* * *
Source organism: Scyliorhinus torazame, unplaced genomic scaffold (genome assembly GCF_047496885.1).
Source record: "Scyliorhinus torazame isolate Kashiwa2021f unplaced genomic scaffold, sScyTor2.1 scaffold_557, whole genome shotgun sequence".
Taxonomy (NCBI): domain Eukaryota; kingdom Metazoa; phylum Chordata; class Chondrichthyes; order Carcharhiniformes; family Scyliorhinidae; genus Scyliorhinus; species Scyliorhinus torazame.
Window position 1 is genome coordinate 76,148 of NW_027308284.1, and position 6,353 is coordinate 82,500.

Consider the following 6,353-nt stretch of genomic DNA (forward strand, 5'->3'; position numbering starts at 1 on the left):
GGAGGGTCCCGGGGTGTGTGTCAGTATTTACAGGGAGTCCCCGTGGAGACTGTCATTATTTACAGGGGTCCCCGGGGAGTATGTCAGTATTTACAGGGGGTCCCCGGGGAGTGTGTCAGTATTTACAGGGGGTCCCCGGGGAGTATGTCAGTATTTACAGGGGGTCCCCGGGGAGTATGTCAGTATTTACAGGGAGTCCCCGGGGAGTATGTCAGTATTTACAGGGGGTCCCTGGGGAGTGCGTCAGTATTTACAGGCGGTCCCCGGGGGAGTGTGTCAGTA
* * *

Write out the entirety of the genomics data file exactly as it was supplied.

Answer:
Source organism: Scyliorhinus torazame, unplaced genomic scaffold (genome assembly GCF_047496885.1).
Source record: "Scyliorhinus torazame isolate Kashiwa2021f unplaced genomic scaffold, sScyTor2.1 scaffold_557, whole genome shotgun sequence".
Taxonomy (NCBI): domain Eukaryota; kingdom Metazoa; phylum Chordata; class Chondrichthyes; order Carcharhiniformes; family Scyliorhinidae; genus Scyliorhinus; species Scyliorhinus torazame.
Window position 1 is genome coordinate 76,148 of NW_027308284.1, and position 6,353 is coordinate 82,500.

Consider the following 6,353-nt stretch of genomic DNA (forward strand, 5'->3'; position numbering starts at 1 on the left):
GGAGGGTCCCGGGGTGTGTGTCAGTATTTACAGGGAGTCCCCGTGGAGACTGTCATTATTTACAGGGGTCCCCGGGGAGTATGTCAGTATTTACAGGGGGTCCCCGGGGAGTGTGTCAGTATTTACAGGGGGTCCCCGGGGAGTATGTCAGTATTTACAGGGGGTCCCCGGGGAGTATGTCAGTATTTACAGGGAGTCCCCGGGGAGTATGTCAGTATTTACAGGGGGTCCCTGGGGAGTGCGTCAGTATTTACAGGCGGTCCCCGGGGGAGTGTGTCAGTA